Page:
Illegal law against illegal poker providers
Poker and its place in the legislation has been an ongoing theme for many years. The uncertainty as to whether the online poker site is covered by the EU directives guaranteeing free movement of goods and services is still there. Naturally, the states and the providers interpret the guidelines differently. We summarize for you the current legal developments of the last weeks on the subject of poker in Germany, Austria and Switzerland.
Austria advances and withdraws
As if from nowhere, the Austrian Minister of Finance Loger announced at the end of February that he wanted to launch an amendment to the Gambling Act. Not only does the government want to crack down on illegal gambling in their opinion, but also increase tax revenues from gambling. Internet blocking should in future keep unwanted providers from the Alpine republic away. The draft stipulated that contracts between players and illegal providers become retroactively ineffective. Players could have reclaimed their bets.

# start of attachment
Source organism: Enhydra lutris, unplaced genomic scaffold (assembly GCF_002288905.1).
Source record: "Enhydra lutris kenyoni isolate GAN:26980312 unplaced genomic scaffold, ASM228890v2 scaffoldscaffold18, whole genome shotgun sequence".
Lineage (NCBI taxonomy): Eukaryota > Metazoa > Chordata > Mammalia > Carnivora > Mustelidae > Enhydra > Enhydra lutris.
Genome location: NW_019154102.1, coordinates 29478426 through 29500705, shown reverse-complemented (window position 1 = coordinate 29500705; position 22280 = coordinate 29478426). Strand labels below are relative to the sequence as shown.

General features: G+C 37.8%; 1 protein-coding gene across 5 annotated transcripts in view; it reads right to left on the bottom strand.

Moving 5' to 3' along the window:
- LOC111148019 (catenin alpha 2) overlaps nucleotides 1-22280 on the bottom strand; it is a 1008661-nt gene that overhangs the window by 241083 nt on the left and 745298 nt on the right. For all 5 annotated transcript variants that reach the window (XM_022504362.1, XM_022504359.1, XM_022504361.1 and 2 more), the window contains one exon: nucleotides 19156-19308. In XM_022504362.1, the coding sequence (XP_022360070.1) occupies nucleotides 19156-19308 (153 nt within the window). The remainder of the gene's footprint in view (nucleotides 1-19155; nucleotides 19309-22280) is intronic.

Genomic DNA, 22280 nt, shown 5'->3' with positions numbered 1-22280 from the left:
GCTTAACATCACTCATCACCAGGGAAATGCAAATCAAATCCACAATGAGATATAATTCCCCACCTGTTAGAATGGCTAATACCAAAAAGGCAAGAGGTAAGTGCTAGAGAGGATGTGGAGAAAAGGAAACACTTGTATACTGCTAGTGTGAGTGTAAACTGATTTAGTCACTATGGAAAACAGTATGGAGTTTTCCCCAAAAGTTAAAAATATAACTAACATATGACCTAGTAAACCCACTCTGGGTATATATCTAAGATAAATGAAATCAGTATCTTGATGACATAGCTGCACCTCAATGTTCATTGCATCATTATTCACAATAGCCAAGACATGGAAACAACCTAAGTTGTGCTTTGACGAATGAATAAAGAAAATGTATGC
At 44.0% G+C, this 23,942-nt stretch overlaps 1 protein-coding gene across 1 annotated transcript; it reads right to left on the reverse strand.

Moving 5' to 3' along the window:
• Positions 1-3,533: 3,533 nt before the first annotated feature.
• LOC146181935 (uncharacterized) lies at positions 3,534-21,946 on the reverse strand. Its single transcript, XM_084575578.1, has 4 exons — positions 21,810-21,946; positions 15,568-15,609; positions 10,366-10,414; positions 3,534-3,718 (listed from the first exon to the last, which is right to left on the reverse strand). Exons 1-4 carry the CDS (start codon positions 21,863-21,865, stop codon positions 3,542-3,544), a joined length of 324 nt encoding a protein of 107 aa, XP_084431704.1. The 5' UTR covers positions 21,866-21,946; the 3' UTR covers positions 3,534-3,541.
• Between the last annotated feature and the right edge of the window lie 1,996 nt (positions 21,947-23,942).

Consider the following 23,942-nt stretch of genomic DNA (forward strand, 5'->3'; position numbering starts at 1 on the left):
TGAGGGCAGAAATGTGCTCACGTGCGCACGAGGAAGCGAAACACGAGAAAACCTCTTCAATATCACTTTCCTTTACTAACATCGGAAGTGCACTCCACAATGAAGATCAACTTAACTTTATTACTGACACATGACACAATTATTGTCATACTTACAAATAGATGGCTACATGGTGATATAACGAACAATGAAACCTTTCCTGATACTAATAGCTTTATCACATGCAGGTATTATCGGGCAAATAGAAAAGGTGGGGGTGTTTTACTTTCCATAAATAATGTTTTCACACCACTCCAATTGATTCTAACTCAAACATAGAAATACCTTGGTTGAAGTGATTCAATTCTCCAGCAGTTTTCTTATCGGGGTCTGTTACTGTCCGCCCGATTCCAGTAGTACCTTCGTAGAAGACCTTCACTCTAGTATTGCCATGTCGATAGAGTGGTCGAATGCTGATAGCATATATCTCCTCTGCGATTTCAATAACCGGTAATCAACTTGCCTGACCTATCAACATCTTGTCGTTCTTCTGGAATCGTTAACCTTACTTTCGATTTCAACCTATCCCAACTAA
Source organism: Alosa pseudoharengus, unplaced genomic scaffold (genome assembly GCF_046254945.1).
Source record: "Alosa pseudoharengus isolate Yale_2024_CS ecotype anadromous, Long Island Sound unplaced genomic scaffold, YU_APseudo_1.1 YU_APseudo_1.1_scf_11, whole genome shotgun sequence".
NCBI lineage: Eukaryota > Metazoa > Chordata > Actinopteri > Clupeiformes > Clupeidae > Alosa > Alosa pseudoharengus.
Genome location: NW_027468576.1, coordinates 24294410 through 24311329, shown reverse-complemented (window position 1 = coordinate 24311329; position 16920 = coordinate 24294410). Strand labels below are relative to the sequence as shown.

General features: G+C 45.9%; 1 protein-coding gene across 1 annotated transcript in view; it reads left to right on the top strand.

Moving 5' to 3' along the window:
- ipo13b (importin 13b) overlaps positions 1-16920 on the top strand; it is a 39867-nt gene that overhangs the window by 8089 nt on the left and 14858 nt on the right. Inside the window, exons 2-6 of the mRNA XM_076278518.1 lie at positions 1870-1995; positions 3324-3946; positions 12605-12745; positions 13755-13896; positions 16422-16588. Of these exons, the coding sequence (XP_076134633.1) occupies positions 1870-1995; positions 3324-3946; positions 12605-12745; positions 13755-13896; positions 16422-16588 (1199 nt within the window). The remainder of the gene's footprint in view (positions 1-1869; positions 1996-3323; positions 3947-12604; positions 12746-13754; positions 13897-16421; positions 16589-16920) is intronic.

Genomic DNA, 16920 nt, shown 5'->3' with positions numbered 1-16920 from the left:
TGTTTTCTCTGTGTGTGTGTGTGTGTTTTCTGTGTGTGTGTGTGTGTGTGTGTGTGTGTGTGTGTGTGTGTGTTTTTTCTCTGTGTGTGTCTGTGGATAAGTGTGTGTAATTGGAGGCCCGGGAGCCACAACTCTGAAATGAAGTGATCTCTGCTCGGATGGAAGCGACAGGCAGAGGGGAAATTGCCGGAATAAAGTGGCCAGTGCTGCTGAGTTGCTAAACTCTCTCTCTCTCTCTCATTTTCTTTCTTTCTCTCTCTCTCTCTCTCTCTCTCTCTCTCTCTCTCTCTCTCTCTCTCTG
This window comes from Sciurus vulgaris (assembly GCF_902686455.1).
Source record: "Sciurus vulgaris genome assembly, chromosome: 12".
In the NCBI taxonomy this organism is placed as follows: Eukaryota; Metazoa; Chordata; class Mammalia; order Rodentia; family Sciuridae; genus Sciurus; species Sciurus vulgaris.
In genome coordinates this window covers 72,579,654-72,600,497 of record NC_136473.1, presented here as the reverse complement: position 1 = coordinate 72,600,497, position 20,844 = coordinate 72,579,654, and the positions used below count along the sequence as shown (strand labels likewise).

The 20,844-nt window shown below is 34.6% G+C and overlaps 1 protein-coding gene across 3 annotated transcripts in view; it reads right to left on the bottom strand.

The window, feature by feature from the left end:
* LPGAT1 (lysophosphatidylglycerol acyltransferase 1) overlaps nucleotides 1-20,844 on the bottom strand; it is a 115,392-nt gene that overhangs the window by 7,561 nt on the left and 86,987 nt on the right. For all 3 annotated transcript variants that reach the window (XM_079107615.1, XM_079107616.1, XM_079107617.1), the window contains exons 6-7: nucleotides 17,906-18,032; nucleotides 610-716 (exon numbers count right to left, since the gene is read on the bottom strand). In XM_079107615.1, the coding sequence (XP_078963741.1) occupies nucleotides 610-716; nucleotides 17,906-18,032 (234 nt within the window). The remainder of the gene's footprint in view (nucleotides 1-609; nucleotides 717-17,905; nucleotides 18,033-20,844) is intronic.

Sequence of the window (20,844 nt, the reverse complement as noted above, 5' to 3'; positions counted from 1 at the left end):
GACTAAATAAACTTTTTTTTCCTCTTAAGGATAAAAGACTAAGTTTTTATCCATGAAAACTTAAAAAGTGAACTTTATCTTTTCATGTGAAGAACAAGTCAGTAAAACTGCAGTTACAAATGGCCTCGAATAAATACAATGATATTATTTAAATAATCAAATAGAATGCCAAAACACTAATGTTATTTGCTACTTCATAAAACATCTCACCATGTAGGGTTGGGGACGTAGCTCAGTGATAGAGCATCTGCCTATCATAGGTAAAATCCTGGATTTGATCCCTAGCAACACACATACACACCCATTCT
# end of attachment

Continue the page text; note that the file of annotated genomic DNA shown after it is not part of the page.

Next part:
As expected, the indignation was not long in coming. The representation of the providers announced that they wanted to defend themselves with all legal means. At the same time, they demanded a market opening with the licensing of online sellers. A few days later, something strange happened. The Ministry of Finance withdrew its amendment, which had already sent for review. The reason for this unusual step was even stranger. According to the Ministry, the draft had been shipped too early due to a technical oversight. A new version will be presented soon.
Germany wants to know
The so-called Financial Blocking is only possible with a complete monitoring of all financial flows and this is the same as total supervision. This brings us back to data retention, which the European Court of Justice had already dumped several times. Government authorities have wiped out similar concerns in the past, but the new European Data Protection Regulation will come into force in May 2018, significantly tightening corporate data protection and giving citizens substantial rights to prevent disclosure of their data.